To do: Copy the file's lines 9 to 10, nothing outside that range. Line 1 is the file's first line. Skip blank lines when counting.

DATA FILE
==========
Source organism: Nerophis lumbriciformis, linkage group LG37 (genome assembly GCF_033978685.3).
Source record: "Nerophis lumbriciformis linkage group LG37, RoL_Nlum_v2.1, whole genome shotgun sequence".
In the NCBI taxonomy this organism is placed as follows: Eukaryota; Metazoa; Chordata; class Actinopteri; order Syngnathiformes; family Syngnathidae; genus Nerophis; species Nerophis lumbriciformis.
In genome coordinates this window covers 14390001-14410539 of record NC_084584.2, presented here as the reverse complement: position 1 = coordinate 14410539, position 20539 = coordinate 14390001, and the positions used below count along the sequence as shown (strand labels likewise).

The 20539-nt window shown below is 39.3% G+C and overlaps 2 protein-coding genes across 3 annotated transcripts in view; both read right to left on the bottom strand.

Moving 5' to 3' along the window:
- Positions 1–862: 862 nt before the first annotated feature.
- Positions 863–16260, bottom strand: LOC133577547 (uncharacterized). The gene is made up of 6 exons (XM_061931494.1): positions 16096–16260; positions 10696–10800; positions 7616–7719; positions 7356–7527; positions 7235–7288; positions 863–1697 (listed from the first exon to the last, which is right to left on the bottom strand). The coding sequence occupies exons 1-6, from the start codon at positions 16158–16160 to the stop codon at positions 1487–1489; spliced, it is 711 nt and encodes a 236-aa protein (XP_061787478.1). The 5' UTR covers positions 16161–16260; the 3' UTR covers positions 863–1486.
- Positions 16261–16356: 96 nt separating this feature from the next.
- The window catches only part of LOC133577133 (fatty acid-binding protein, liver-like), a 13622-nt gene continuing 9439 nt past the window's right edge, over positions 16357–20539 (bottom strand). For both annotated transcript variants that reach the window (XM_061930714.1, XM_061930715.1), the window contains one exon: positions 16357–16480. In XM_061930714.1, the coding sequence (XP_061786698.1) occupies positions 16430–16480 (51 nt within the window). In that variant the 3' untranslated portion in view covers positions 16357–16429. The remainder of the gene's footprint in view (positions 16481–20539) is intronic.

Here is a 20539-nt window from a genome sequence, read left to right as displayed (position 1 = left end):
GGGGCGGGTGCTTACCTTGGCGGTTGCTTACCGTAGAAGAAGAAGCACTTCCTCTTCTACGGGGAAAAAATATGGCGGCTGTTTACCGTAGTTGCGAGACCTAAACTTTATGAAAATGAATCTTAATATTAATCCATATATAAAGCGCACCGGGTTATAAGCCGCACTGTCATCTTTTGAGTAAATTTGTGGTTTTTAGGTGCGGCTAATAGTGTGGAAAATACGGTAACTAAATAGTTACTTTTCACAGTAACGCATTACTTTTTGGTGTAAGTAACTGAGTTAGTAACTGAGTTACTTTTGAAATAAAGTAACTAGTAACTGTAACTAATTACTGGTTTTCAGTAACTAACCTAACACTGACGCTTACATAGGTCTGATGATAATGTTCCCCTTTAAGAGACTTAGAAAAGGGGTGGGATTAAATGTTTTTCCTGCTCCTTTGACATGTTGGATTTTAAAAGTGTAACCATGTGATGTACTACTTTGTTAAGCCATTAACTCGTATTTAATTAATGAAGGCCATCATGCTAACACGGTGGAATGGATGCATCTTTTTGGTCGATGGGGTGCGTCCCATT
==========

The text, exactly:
- Positions 16261–16356: 96 nt separating this feature from the next.
- The window catches only part of LOC133577133 (fatty acid-binding protein, liver-like), a 13622-nt gene continuing 9439 nt past the window's right edge, over positions 16357–20539 (bottom strand). For both annotated transcript variants that reach the window (XM_061930714.1, XM_061930715.1), the window contains one exon: positions 16357–16480. In XM_061930714.1, the coding sequence (XP_061786698.1) occupies positions 16430–16480 (51 nt within the window). In that variant the 3' untranslated portion in view covers positions 16357–16429. The remainder of the gene's footprint in view (positions 16481–20539) is intronic.